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The Myth of Money

September 22, 2010

We all want to be something that we aren’t, don’t we?

Even if you’re happy with your life, there’s likely some goal you’d like to accomplish or some personal flaw you’d like to fix.

These goals can be as simple as losing weight or reading more, or as complex as cultivating new character traits.

Regardless, there’s always something.

I often hear people say, “If I won the lottery, I’d…[fill in the blank].”

Put another way, people say, “If I had plenty of money and didn’t have to worry about that any more, I’d…[fill in the blank].”

People don’t just fill in the blanks with statements like, “I’ the world,” or “I’d… buy a huge house.” I’ve noticed people lately saying things like, “I’d be more generous,” and “I’d do more to help people.”

Sometimes these statements sound like an apology; like someone’s saying, “I’d like to do something to help others, but I just don’t have the means.”

Other times they sound like an excuse; as if they’re saying, defensively, “I’ve got my own issues to worry about and can’t afford to help fix someone else’s problems.”

No matter how people say them, I hear the same message: “I’d act differently/be different if I were rich.”

One of my best friends, Kevin, is a wealth manager. He deals with a niche market of people who have between five and twenty million dollars, helping them develop a comprehensive plan to maintain their wealth and accomplish future financial goals. All of that is to say, Kevin knows a lot of people on the other side of this equation, people who don’t have to “worry” about money, per se.

Kevin is wise, and we often talk about big picture things like faith, family, culture and politics, but one of the most profound things he’s ever said to me was this: “Money doesn’t make anyone anything. It only makes them more of what and who they are.”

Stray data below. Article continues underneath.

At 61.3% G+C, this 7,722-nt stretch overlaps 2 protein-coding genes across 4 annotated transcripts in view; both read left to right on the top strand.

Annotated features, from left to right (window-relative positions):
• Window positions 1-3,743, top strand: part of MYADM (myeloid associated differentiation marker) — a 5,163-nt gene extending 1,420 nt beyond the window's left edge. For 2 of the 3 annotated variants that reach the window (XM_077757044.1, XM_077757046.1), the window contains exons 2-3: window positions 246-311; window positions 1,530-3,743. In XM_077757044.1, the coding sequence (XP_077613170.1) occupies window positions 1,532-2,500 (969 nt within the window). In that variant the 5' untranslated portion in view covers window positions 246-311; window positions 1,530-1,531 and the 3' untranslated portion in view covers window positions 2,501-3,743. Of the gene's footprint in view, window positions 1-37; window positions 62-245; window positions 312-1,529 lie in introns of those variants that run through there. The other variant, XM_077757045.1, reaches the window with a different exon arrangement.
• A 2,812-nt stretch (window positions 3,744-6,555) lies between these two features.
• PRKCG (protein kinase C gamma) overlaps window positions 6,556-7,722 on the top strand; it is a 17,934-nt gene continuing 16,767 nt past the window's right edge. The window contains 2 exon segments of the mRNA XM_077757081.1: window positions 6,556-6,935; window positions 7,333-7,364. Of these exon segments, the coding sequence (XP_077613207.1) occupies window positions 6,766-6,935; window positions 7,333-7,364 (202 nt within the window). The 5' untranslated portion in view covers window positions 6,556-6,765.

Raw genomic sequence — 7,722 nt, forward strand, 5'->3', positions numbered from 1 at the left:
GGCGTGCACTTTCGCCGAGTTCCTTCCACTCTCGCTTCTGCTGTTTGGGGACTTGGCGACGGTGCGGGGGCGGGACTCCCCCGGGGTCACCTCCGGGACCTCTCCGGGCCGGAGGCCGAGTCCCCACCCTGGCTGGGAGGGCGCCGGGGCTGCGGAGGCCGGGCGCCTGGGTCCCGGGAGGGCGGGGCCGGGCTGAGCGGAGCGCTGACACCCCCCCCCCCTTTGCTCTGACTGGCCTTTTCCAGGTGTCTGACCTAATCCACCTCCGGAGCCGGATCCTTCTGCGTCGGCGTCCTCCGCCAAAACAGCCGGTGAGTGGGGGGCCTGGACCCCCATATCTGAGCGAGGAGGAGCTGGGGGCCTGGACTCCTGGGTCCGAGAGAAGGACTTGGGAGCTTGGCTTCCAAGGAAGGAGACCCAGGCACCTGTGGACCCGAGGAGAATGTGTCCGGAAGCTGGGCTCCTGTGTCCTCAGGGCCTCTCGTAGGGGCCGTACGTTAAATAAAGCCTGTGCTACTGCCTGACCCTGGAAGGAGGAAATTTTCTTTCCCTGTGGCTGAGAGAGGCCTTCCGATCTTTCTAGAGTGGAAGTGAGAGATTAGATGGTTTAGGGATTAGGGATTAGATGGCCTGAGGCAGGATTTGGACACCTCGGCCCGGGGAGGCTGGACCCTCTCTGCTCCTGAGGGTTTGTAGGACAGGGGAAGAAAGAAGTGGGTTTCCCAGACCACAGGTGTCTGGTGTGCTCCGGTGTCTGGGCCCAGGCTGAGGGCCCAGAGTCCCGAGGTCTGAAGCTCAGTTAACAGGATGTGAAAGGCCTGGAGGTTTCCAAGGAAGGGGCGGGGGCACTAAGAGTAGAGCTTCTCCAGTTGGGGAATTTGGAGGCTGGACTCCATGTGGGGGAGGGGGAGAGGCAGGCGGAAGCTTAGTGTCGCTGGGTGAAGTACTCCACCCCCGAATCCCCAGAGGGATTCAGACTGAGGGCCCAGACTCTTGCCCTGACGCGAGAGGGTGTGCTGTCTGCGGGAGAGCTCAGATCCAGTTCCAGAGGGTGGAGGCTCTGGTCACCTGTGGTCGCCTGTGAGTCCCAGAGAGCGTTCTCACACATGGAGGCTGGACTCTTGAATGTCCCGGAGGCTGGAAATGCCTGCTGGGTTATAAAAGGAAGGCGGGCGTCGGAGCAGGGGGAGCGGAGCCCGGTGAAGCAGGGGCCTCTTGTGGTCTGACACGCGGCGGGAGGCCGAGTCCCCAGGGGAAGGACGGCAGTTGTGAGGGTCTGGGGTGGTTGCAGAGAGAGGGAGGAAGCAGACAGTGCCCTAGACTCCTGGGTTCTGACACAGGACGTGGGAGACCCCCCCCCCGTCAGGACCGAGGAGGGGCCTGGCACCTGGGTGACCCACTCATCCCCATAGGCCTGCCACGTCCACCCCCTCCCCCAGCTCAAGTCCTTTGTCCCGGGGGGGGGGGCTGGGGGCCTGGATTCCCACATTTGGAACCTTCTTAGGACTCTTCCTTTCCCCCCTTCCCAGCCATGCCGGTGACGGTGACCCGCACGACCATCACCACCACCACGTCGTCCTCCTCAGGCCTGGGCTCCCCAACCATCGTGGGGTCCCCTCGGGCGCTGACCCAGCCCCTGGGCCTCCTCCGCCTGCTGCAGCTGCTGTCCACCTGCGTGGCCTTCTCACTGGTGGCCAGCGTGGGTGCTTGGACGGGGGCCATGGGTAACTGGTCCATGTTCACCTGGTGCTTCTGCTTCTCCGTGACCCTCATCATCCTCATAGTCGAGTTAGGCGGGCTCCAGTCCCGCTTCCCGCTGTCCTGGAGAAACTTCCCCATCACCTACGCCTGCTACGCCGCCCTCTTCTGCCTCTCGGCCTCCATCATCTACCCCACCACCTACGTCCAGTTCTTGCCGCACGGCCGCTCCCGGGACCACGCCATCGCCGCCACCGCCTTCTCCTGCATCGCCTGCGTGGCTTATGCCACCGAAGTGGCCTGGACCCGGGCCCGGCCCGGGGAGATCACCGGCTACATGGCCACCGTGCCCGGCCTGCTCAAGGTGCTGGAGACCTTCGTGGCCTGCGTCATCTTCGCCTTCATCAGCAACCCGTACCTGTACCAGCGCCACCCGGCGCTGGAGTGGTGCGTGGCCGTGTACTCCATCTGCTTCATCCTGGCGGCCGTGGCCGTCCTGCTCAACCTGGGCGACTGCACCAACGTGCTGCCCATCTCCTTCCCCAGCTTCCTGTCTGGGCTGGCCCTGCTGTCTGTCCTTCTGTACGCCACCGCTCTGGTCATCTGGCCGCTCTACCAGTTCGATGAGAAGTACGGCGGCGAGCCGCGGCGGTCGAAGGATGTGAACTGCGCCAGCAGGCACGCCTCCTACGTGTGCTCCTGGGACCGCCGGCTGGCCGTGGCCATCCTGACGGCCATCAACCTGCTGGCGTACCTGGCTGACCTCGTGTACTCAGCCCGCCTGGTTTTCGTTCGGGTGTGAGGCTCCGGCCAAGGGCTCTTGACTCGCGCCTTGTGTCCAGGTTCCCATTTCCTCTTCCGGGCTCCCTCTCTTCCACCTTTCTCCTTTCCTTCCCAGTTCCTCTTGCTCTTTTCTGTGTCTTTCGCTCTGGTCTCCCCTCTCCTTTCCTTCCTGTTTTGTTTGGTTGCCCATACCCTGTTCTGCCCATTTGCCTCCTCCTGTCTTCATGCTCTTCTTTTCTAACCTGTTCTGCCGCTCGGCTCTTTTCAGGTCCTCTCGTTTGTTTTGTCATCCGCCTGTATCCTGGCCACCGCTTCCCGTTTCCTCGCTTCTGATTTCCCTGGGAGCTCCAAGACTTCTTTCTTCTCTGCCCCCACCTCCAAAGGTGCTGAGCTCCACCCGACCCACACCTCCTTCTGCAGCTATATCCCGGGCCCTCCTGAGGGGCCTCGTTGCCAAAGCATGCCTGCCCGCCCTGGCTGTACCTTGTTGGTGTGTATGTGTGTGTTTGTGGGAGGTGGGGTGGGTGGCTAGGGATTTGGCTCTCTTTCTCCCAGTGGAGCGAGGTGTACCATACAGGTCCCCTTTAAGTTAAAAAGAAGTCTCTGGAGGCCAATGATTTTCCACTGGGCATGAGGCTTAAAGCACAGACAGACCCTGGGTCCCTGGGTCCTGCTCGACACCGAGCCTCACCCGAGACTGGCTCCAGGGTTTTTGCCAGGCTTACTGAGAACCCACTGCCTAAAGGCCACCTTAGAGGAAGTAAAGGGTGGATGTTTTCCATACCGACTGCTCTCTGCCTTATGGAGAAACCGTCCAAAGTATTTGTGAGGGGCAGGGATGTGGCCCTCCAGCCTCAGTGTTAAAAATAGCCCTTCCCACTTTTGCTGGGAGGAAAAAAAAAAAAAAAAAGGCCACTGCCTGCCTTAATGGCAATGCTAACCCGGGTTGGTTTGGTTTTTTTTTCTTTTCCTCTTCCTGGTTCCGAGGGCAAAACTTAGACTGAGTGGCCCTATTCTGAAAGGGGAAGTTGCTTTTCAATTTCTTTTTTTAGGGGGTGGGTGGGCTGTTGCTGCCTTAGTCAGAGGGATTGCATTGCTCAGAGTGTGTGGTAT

He went on to tell me about men and women he’s known that use their wealth to do incredible, world changing things and others who are simply jerks.

“The thing is,” he tells me, “those who are using their wealth for kindness and generosity were kind and generous before they got wealthy, and those who are jerks were jerks before, they’re just bigger jerks with money and a sense of entitlement now.”

To sum up Kevin’s thoughts, it would seem that money just acts as a magnifying glass to hone in and bring out someone’s true character.

Give someone, anyone, a million dollars and then follow them around for a week and see what they begin to do with the money. They will reveal their true values rather quickly.

The Bible, and Jesus in particular, had a great deal to say about money. One story always stands out to me:

Jesus sat down opposite the place where the offerings were put and watched the crowd putting their money into the temple treasury. Many rich people threw in large amounts. But a poor widow came and put in two very small copper coins, worth only a fraction of a penny.

Calling his disciples to him, Jesus said, “I tell you the truth, this poor widow has put more into the treasury than all the others. They all gave out of their wealth; but she, out of her poverty, put in everything – all she had to live on.”
Mark 12:-41-44

I can’t help but feel like Jesus is, in this story, calling attention to all of the times I’ve put off an action of love and generosity because I thought it’d be too small or insignificant to matter, or that I didn’t have the means to do something. “If only I had plenty of money and didn’t have to worry about things, then I could make a real impact in feeding the hungry,” I think, as I pass a man begging on the street corner.

My challenge today is a simple one: to look within yourself and consider what you’d “be” and what you’d do, “if you won the lottery and didn’t have to worry about money.” Then, go out and, even in the smallest way, be/do that.

I think most of us want to have a positive impact in the world and sure, it’d be great if we all had millions of dollars to spend doing so. But the smallest of actions can change a day in a person’s life and perhaps, one day and one person at a time, we can change the world.

This Pilgrim’s Progress would like to extend special thanks of inspiration to Turk Pipkin of The Nobelity Project, who I had the pleasure of hearing speak earlier this week. I was already working on this post about money and wealth and the myths that surround it, but Turk helped to inspire and give direction to this post.

To learn more about the good work Turk is doing, check out the trailer for The Nobelity Project’s film, One Peace at a Time.

You can contribute to The Nobelity Project here:


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